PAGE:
Natalie Zemon Davis has expanded the boundaries of our discipline through more than half a century of path-breaking scholarship. Born in Detroit in 1928, she received her B.A. from Smith College, her M.A. from Radcliffe, and her Ph.D. from the University of Michigan. She married the mathematician Chandler Davis in 1948. Together they raised three children while pursuing busy academic careers. Natalie Davis taught at Brown and the University of Toronto before becoming a Professor of History at the University of California, Berkeley in 1972 and then at Princeton from 1978 to 1996. On her retirement, she returned to Toronto, where Chandler Davis had maintained his career, and continued to work with students and colleagues as an adjunct professor at the University of Toronto.
The Natalie Zemon Davis Award
Next Award Deadline: 15 May 2017
The Society for French Historical Studies confers the Natalie Zemon Davis Award for the best paper presented at the annual meeting by a graduate student enrolled in a doctoral program in the United States or Canada.
The award honors Professor Natalie Zemon Davis for her outstanding work as a mentor of graduate students. It was established through donations from students and colleagues of Professor Davis and from other members of the Society for French Historical Studies.
Submissions should be no longer than 14 pages double-spaced, including all appropriate citations and bibliographical information. Send your paper as a Microsoft Word or PDF attachment to the chair of the committee. The prize will be awarded at the business lunch at the 2018 meeting of the SFHS.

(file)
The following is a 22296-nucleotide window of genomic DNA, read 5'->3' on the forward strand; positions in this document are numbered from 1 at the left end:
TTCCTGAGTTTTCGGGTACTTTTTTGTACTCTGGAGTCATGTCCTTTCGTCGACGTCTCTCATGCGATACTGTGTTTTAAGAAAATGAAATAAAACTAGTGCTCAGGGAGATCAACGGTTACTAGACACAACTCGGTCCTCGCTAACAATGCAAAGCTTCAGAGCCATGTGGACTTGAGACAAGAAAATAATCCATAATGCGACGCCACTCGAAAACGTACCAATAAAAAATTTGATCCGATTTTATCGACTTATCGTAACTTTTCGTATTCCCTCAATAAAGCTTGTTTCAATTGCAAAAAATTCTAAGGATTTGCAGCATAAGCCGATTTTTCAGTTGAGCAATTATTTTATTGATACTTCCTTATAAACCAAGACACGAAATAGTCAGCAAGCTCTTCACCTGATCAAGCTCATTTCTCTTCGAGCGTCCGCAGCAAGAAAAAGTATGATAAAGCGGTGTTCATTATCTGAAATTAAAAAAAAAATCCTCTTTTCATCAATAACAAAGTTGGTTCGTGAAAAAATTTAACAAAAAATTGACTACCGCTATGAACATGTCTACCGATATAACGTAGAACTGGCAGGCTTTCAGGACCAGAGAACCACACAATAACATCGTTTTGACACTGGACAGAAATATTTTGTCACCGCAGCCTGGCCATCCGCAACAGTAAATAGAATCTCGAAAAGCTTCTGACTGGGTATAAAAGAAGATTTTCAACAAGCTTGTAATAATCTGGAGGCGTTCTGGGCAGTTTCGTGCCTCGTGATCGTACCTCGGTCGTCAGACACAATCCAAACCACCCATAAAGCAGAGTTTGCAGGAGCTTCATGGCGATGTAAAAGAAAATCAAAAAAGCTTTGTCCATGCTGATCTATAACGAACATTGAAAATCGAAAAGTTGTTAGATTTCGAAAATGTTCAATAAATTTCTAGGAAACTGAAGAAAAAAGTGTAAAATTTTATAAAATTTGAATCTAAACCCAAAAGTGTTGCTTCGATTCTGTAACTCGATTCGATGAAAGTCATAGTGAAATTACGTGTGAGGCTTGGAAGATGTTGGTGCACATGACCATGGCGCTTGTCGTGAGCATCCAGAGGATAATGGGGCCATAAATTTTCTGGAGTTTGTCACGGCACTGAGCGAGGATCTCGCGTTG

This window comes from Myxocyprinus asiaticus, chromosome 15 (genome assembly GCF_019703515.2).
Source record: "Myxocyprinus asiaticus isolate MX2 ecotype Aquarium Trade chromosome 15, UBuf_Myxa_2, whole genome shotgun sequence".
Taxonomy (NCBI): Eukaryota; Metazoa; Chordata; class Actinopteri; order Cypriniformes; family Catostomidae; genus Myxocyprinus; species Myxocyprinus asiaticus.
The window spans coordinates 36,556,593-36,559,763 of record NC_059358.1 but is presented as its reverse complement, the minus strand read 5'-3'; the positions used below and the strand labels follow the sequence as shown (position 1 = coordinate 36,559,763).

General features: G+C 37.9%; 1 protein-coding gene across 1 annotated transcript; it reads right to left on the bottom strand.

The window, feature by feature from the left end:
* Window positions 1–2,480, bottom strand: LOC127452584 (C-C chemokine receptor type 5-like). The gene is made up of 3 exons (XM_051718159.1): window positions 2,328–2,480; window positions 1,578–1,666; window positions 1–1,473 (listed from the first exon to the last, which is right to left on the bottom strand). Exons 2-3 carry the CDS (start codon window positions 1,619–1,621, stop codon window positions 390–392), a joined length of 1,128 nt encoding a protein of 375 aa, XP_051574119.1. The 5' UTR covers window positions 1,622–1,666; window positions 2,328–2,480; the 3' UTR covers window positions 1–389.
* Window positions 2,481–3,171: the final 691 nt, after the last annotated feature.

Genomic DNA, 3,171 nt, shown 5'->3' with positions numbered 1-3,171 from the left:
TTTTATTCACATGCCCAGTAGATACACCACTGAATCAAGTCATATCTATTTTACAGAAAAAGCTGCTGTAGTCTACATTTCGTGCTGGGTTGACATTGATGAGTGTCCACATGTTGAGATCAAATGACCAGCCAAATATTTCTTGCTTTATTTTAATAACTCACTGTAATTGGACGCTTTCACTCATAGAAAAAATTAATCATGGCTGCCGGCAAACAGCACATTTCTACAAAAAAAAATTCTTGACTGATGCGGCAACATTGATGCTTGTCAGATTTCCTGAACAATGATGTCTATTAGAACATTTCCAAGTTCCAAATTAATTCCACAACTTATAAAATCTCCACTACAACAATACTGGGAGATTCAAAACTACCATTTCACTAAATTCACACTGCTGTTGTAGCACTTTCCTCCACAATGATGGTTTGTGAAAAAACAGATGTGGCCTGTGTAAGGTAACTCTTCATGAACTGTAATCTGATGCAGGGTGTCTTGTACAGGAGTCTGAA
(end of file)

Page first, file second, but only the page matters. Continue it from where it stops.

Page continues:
Nina Kushner, Chair (2017)
Department of History
950 Main Street
Worcester, Massachusetts 01610
Stéphane Gerson (2018)
Department of French
New York University
19 University Place, 625
New York, New York (US) 10003
Jeffrey Burson (2019)
Department of History
Georgia Southern University
PO Box 8054
Statesboro, GA 30460-8054
2017: To Be Announced...
Jillian Slaight, University of Wisconsin, Madison, "'Old Girls': Sexual Immaturity as a Standard of Innocence in Eighteenth-Century French Justice."
Sebastien Doederlein, Concordia University, "Not so Republican After All: Expectations and Disappointments in Alsace-Lorraine Before and After November 11, 1918."
Katie Jarvis, University of Wisconsin, Madison, "'Patriotic Discipline': Cloistered Behinds, Public Judgment, and Female Violence in Revolutionary Paris."
Angela Haas, Binghamton University, "Dubious Relics, Unknown Saints, and the Evolution of Lay Piety in Eighteenth-Century France."
Carolyn Purnell, University of Chicago, "Instrumental Feeling: The Stable Characteristics of Sensibility, 1740-1789."
James Naus, Saint Louis University, for "Dynastic Legitimization in Twelfth-Century France."
Marie-Eve Chagnon, Concordia University, “L’internationalisme scientifique face à la Grande Guerre : la rupture des relations de la science française et allemande (1914-1919)."
Alexia Yates, University of Chicago, "The Business of Housing: Real Estate in Turn-of-the Century Paris."